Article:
As in 2014 films in Première Brasil will have their gala screenings at the Cinépolis Lagoon (which is located at the end of the Olympic rowing course), with other public screenings at the Odeon – Centro Cultural Luiz Severiano Ribeiro. There will also be debates with the filmmakers, cast and crew as part of Cine Encontro.

The festival takes place 1 to 14 October 2015.

Screen Shot 2014-09-06 at 14.47.08

1.  Aspirantes (Hopefuls), de Ives Rosenfeld, 75 min (RJ)

2.  A Floresta Que se Move (The Moving Forest), de Vinícius Coimbra, 99 min (RJ)

3.  Beatriz (Beatriz), de Alberto Graça, 99 min (RJ) WP

4.  Boi Neon (Bull Down), de Gabriel Mascaro, 101 min (PE)

5.  Califórnia (California), de Marina Person, 85 min (SP) WP

6.  Campo Grande (Campo Grande), de Sandra Kogut, 109 min (RJ)

7.  Introdução à Música do Sangue (Introduction to the Music of Blood), de Luiz Carlos Lacerda, 95 min, (RJ)

8.  Mate-me Por Favor (Kill Me Please), de Anita Rocha da Silveira, 101 min (RJ)

9.  Mundo Cão (In Dog’s Words), de Marcos Jorge, 100 min (SP) WP

10. Nise – Coração da Loucura (Nise – The Heart of Madness), de Roberto Berliner, 109 min (RJ) WP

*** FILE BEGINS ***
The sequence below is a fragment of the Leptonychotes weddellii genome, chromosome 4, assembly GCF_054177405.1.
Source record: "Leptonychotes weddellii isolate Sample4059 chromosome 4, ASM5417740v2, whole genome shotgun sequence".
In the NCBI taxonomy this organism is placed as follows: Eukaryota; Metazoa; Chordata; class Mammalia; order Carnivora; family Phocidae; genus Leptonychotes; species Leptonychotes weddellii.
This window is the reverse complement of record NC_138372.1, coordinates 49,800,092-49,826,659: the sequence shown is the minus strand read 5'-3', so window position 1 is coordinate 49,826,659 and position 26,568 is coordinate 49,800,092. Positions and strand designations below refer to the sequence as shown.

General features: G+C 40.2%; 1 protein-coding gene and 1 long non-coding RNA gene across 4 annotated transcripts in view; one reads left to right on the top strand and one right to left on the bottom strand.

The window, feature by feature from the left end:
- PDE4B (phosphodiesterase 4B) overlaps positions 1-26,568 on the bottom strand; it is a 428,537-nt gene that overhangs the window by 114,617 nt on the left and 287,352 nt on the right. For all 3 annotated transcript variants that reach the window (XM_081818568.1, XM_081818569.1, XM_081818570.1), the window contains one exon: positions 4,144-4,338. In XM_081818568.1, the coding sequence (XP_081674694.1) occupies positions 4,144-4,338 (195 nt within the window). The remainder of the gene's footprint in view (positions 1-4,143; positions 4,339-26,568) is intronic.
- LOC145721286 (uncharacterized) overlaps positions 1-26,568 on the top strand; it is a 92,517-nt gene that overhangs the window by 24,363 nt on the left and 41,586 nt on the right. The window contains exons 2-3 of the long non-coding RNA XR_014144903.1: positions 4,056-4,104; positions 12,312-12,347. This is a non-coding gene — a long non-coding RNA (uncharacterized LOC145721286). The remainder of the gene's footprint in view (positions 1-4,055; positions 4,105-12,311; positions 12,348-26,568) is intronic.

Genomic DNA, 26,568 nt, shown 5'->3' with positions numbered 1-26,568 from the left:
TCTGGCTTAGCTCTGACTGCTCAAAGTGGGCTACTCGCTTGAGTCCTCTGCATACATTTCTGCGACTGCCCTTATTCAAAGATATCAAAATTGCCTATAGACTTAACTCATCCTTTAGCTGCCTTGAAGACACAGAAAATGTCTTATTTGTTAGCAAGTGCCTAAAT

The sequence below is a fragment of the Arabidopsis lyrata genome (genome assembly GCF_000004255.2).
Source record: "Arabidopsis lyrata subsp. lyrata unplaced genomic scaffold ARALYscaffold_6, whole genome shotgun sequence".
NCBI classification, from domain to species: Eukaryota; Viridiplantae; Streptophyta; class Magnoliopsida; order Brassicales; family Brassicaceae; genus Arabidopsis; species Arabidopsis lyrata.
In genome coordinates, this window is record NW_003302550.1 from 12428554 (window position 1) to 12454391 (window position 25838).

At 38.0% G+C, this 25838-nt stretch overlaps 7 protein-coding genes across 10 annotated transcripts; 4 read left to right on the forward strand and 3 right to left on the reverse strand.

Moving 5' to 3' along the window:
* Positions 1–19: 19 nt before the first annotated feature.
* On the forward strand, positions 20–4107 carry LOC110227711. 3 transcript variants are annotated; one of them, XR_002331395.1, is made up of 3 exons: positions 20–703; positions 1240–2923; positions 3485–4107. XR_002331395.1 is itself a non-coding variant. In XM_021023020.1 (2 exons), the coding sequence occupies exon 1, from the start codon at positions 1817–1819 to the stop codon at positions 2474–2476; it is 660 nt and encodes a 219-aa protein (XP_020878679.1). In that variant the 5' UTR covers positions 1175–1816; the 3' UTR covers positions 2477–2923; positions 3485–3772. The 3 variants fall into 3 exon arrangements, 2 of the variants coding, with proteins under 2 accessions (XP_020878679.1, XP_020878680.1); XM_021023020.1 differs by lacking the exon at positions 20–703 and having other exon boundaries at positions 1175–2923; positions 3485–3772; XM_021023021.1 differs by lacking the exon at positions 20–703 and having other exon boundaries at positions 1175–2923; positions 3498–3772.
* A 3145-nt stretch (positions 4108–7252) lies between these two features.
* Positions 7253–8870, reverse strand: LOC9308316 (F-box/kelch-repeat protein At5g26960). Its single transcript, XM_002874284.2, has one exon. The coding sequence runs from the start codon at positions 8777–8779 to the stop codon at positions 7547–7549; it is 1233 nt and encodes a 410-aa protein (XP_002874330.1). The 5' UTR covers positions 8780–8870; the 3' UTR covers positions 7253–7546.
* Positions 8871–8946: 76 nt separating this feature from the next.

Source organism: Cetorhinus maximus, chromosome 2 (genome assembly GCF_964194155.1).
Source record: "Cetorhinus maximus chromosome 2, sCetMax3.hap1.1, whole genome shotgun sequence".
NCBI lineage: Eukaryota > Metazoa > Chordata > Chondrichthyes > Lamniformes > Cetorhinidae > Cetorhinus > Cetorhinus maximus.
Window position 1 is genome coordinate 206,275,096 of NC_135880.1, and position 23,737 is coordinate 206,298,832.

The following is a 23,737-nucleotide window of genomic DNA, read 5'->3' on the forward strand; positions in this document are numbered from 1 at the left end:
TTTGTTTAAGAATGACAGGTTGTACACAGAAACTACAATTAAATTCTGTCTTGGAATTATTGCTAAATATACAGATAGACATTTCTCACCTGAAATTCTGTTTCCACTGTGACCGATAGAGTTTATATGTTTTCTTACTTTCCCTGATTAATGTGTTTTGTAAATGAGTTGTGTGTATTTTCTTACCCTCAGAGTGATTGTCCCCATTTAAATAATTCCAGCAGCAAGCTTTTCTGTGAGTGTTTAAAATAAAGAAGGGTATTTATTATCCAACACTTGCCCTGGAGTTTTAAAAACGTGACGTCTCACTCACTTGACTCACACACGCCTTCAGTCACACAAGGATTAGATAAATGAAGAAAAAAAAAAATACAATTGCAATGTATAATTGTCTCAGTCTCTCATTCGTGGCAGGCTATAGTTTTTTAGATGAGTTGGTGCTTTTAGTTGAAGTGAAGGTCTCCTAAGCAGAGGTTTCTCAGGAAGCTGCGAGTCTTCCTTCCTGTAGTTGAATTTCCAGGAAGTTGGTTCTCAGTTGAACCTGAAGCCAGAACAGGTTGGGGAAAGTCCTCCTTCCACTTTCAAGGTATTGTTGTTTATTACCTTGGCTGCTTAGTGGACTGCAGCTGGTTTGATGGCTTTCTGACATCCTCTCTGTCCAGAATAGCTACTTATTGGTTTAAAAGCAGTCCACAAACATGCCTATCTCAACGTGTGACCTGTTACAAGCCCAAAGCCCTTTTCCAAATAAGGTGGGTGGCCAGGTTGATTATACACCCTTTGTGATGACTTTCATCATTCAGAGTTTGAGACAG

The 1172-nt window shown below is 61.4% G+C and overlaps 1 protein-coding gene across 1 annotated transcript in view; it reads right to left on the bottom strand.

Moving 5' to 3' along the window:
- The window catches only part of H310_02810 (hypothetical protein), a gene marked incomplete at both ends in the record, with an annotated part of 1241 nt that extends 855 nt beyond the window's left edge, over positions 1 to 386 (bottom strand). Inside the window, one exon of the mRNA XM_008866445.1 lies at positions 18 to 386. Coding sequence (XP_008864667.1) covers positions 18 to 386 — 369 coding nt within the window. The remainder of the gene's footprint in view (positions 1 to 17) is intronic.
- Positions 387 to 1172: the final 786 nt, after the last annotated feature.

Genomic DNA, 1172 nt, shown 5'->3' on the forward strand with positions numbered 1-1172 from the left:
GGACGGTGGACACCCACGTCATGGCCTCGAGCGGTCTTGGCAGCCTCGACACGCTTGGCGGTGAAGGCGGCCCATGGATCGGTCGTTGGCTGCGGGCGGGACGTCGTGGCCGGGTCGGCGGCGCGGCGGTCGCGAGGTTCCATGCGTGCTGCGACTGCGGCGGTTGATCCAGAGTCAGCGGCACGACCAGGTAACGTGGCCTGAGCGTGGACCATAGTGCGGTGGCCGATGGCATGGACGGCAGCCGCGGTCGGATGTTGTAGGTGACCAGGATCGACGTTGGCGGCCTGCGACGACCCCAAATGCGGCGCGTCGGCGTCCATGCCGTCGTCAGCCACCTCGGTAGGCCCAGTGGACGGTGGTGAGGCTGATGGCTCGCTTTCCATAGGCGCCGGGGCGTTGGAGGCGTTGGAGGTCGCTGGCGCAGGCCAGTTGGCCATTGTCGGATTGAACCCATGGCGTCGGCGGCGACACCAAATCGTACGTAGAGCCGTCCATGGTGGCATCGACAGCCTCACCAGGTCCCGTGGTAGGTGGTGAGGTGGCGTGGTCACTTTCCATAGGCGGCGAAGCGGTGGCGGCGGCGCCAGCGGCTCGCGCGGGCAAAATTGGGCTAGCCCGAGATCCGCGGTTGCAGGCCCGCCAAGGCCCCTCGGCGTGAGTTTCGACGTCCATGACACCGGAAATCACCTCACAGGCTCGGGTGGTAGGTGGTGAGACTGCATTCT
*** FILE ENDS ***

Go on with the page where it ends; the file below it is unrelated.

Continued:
11. Órfãos do Eldorado (Orphans of Eldorado), de Guilherme Coelho, 96 min (RJ)

12. Quase Memória (Oblivious Memory), de Ruy Guerra, 95 min (RJ) WP

13. Tudo que Aprendemos Juntos (The Violin Teacher), de Sérgio Machado, 100 min (SP)


1.  Betinho – A Esperança Equilibrista (Betinho – Hope on the Line), de Victor Lopes, 90 min (RJ) WP

2.  Cordilheiras no Mar: A Fúria do Fogo Bárbaro (Ridges in the Sea: The Fury of the Wild Fire), de Geneton Moraes Neto, 98 min (RJ)

3.  Crônica da Demolição (Chronicle of the Demolition), de Eduardo Ades, 89 min (RJ) WP

4.  Futuro Junho (Future June), de Maria Augusta Ramos, 100 min (RJ) WP

5.  Marias (Marias), de Joana Mariani, 73 min (SP) WP

6.  Mario Wallace Simonsen, Entre a Memória e a História (Mario Wallace Simonsen, Between Memory and History), de Ricardo Pinto e Silva, 110 min (SP) WP

7.  Olmo e a Gaivota (Olmo and The Seagull), de Petra Costa e Lea Glob, 82 min (SP)


1.  A Morte de J.P. Cuenca (The Death of J.P.Cuenca), de João Paulo Cuenca, 90 min (RJ) WP

2.  A Seita (The Sect), de André Antônio, 70 min (PE) WP

3.  Beira-Mar (Seashore), de Filipe Matzembacher & Marcio Reolon, 83 min (RS)

4.  Clarisse ou alguma coisa sobre nós dois (Clarisse or something about us), de Petrus Cariry, 84 min (CE) WP

5.  Jonas (Jonah), de Lô Politi, 90 min (SP) WP

6.  Ralé (Ralé – The Lower Depths), de Helena Ignez, 73 min (SP) WP


1.  Através da Sombra (The other side of the Win), de Walter Lima Jr., 100 min (RJ) WP

2.  Em Três Atos (In Three Acts), de Lúcia Murat, 76 min (RJ)